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DIY Your Own Epic Wood Card Rack

By popular demand, I've got a DIY card rack tutorial for you! We originally spotted a gorgeous plywood card rack at the Moorea Seal shop. We thought, "Hey! That's gorgeous! I wonder if we could build one?" And because Brad is an A+ husband, he helped me craft our very own version.

If you want your very own plywood card rack, to wow your friends and sell your cards, here's what you've gotta do.

Step One: Get yourself down to your local Home Depot. (Or Lowes. Or wherever you shop. But for our purposes, I went to Home Depot.)


Step Two: Buy the prettiest laminated panels you can find. It's super important to find flat boards. If they are warped, it will be tough to add the shelves. (You could also paint the card racks, but we were going for the natural look.) Here's a link to a similar product on Home Depot's website. Apparently Seattle prices are high. Who knew? The boards are a little thicker than 0.5" and are about 2 feet by 6 feet. It makes for a great size (in my opinion). We started out with 2 boards, but eventually bought 2 more boards. (Because no one walked around to the back of the rack in our new shop.) Cost: $25 - $35 per board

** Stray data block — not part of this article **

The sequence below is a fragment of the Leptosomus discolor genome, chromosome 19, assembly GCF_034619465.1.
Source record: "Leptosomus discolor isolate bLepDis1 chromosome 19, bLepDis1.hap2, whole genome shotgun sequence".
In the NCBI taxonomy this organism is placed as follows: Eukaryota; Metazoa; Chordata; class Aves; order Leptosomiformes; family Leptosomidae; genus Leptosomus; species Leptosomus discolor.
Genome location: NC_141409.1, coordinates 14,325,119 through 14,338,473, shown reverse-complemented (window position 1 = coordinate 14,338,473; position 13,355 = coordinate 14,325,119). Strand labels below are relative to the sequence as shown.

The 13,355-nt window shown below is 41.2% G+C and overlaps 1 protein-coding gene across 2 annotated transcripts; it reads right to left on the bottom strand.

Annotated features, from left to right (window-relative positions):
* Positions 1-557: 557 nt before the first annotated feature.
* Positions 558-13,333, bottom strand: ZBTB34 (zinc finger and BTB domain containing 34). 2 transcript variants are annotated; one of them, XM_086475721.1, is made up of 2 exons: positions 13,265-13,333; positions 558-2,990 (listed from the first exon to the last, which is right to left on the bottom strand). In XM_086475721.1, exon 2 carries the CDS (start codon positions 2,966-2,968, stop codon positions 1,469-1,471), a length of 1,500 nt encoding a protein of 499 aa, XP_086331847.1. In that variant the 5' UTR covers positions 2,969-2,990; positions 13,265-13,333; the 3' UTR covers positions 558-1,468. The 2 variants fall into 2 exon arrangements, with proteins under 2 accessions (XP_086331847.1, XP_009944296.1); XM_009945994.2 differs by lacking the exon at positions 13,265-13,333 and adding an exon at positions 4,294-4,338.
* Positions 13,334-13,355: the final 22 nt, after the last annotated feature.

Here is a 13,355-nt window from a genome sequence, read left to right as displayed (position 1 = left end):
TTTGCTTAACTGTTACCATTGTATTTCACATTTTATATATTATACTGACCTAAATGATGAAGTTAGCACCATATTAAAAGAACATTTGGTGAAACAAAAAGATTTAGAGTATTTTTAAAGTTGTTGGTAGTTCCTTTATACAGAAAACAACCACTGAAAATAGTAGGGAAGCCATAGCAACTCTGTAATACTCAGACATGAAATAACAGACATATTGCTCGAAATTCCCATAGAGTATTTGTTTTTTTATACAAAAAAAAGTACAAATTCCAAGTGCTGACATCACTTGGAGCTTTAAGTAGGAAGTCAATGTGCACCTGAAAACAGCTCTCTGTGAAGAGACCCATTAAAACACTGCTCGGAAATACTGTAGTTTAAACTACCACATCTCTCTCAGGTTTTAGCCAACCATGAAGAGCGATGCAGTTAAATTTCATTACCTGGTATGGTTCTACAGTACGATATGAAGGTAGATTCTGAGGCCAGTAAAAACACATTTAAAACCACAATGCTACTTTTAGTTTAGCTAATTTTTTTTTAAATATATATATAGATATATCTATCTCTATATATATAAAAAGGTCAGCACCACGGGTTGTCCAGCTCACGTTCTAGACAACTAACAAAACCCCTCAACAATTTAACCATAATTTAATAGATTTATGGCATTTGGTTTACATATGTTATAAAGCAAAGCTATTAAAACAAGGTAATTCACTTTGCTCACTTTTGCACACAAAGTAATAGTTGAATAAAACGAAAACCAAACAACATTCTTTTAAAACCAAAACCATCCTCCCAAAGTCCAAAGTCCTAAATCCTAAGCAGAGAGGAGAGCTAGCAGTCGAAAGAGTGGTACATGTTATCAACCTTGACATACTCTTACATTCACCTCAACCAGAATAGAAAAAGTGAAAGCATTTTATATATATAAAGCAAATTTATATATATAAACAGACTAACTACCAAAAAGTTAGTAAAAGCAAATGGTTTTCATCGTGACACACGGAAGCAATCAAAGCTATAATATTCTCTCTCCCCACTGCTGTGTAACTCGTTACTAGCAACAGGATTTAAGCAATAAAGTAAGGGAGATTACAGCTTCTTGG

Step Three: Get the materials for your shelves. We did 17 shelves. The shelf itself is a Poplar board in the "hobby board" section. The ones we got were 0.5" x 1.5" x 36" - but the ones I found online here will work as well. They're just a little bit wider at 2 inches. The trim for the shelf is in the "moulding" section. The pieces are 0.25" x 0.5" x 4 feet. You can get two shelves out of each piece. Cost: $30 - $40 for 15-20 shelves

Step Four: Bring the materials back to your work space, and start gluing the shelves together. I used Gorilla wood glue and a bunch of little clamps. The bigger clamps were too powerful, but the little ones worked great. The glue dries pretty quick, so we did the shelves in stages. I glued and clamped, and as I ran out of clamps the first shelf would be dry enough for Brad to cut. He used a simple hand saw to cut the shelves down to size once they had been glued together. Cost: $15 - $20 for 15-20 shelves


Step Five: Choose the height of your shelves. We did 17 shelves between the two boards, at varying heights for A7 & 4bar cards and 8x10 prints. The nice thing about DIYing these is that you can customize them completely. You can either nail the shelves to the boards or screw them in. We tried both, and found that screws made them more sturdy.


Step Six: Decide how you want to use the shelves. They work against a wall, or freestanding. If you want to use them freestanding, you can screw hinges to the interior of the two boards. We also added a chain to each side, toward the bottom. We used them outside for a full day, and they were really sturdy. They are light, easy to transport in a normal car, and look pretty amazing. (If I do say so myself.)

Step Seven: Put your beautiful cards on the shelf and show those babies off!

Total Cost: $125 - $150 Total Time Involved: One long evening or a leisurely weekend day. Only one argument ensued. (Pretty good for a weekday evening DIY project!)

DIYSara McNally Comments